April 14, 2021
Make Sure Movement is Part of Your Labor
By: Lamaze International | 0 Comments
When you picture your upcoming birth, what do you see? Specifically, how do you see yourself moving through contractions? The key word here being moving.
Research shows, time and again, that moving around freely in labor provides pain relief, decreases the need for pain medication, may make labor/birth easier/faster, and improves your sense of control in labor as well as overall satisfaction with your birth experience.
And yet, we continue to see -- and be -- people lying still in a bed during labor and birth. Why the disconnect? Often it's due to hospitals' routine procedures that make it difficult to move and/or the lack of support needed to move around. It's also a cultural phenomenon -- the desire for a pain-free birth combined with a widespread lack of continuous, knowledgeable support throughout labor and birth (like that from a doula).
Many people who have labored mostly still and lying down say they want to be more upright and incorporate movement next time. Informed with the best evidence and support, you can make sure your first birth (and beyond) includes active movement. The best way to learn how to do this is by taking a quality childbirth education class. The following tips will help you get started.
Tips to Make Movement a Core Part of Your Labor & Birth
- Choose a care provider and your place of birth that supports and encourages moving around and changing positions in labor. Find a care provider who will support you in finding the positions that work best for you. When choosing a birth setting, look for birth balls, rocking chairs, squatting bars, and tubs -- a variety of options that support active labor and birth.
- No matter where you give birth, stay at home as long as possible (home is where you'll have the most freedom and comfort to move around!). Ideally, you stay home until you are in active labor or 6cm dilation. If you're not yet considered in active labor when you arrive at your birth setting, you may consider going back home or another place nearby. Take a walk or find a way to stay active to encourage dilation. Listen to your body and rest when needed.
- Once checked into your place of birth, you may decline unnecessary interventions that make it harder to maintain freedom of movement. Things like continuous monitoring of the baby's heart rate (continuous EFM) and intravenous lines (IVs) are interventions that make movement difficult and when used without true medical reason, can bring more risks than benefits. If you do end up needing an intervention that restricts movement, enlist the help of your partner/support team, doula, labor nurse to stay as mobile as possible.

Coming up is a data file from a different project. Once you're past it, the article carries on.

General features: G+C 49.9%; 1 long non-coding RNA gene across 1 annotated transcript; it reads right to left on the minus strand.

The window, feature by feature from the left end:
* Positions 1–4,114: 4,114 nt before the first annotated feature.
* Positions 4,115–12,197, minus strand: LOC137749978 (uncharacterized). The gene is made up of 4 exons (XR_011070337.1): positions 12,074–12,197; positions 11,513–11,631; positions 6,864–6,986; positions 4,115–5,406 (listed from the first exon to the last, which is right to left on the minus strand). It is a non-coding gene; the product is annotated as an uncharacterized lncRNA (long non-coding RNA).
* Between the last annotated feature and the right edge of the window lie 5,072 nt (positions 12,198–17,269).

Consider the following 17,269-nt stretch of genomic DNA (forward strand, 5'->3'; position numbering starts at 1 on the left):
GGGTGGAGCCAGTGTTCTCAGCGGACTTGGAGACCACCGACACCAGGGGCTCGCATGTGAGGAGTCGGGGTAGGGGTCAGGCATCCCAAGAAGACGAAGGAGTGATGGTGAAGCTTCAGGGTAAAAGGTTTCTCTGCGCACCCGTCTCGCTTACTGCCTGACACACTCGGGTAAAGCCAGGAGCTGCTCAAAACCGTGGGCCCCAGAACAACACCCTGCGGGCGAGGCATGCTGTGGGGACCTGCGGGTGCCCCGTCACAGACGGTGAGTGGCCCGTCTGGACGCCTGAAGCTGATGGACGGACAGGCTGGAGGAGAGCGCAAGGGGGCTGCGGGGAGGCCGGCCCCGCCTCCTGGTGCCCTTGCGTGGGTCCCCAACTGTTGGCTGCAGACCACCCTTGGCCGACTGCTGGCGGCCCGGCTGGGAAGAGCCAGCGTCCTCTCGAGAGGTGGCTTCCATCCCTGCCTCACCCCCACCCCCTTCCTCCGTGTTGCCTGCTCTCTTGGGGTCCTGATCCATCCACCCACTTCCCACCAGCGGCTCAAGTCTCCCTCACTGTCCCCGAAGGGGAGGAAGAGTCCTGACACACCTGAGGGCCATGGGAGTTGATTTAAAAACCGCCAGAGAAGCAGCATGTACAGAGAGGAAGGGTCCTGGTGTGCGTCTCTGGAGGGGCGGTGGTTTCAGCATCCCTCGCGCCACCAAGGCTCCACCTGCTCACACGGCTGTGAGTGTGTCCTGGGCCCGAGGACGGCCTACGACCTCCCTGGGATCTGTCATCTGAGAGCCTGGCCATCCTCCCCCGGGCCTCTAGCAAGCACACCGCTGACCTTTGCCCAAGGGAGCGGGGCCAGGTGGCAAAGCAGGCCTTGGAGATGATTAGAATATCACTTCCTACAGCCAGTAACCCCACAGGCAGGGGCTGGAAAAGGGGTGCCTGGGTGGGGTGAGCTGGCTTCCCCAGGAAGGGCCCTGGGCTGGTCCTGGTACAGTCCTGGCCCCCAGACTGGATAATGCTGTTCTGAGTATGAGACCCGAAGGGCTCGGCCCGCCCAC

- Arrange to have continuous support during labor from a doula (professional labor assistant) or a close friend or family member who learns about healthy labor and birth, and who makes you feel safe and confident. Your support person can remind and help you to try different positions or movements in labor.
- Consider the impact of pain medications on your ability to freely move during labor. All pain medications make it hard to stand or walk in labor. An epidural makes standing almost impossible. You may have heard about a "walking epidural," but this usually just allows you the ability to move your legs in bed. Additionally, pain medications often lead to the need for other interventions, such as IVs and continuous electronic fetal monitoring, which also restrict movement. One of the ways to reduce your need for pain medication is to choose to birth at a place that provides easy access to a tub. Laboring in water provides great pain relief. If you choose an epidural in labor as a pain coping technique, wait until labor has progressed beyond 6cm and you have already used lots of movement to help the baby rotate and move down in the pelvis. Encourage your support team to learn about ways to support a person with an epidural.
- Attend a childbirth class that focuses on active labor, giving you and your partner plenty of movement and position options. Keep a list of the positions that you like best and bring it with you as a reminder in labor. Practice positions and movements before your labor begins, so you and your partner/support person feel comfortable and confident.
How can you know if your chosen place of birth encourages movement during labor? Here's a handy checklist:
- Safe/ample places to walk
- Offers, allows, and encourages the use of tub
- Offers birth balls
- Has rocking chairs
- Option of a squat bar for pushing
- Use of telemetry (portable device used for fetal heart monitoring)
- Maintains a policy for intermittent auscultation (intermittent heart rate monitoring)
- Upholds policy for respecting a laboring person's choices in labor, including the use of a doula
For more information on the importance of maintaining movement during labor, check out the Lamaze Healthy Birth Practice video all about walking, moving, and changing positions during labor.
TagsBirth Coping with pain Healthy Birth Practice Hospital Birth Moving During Labor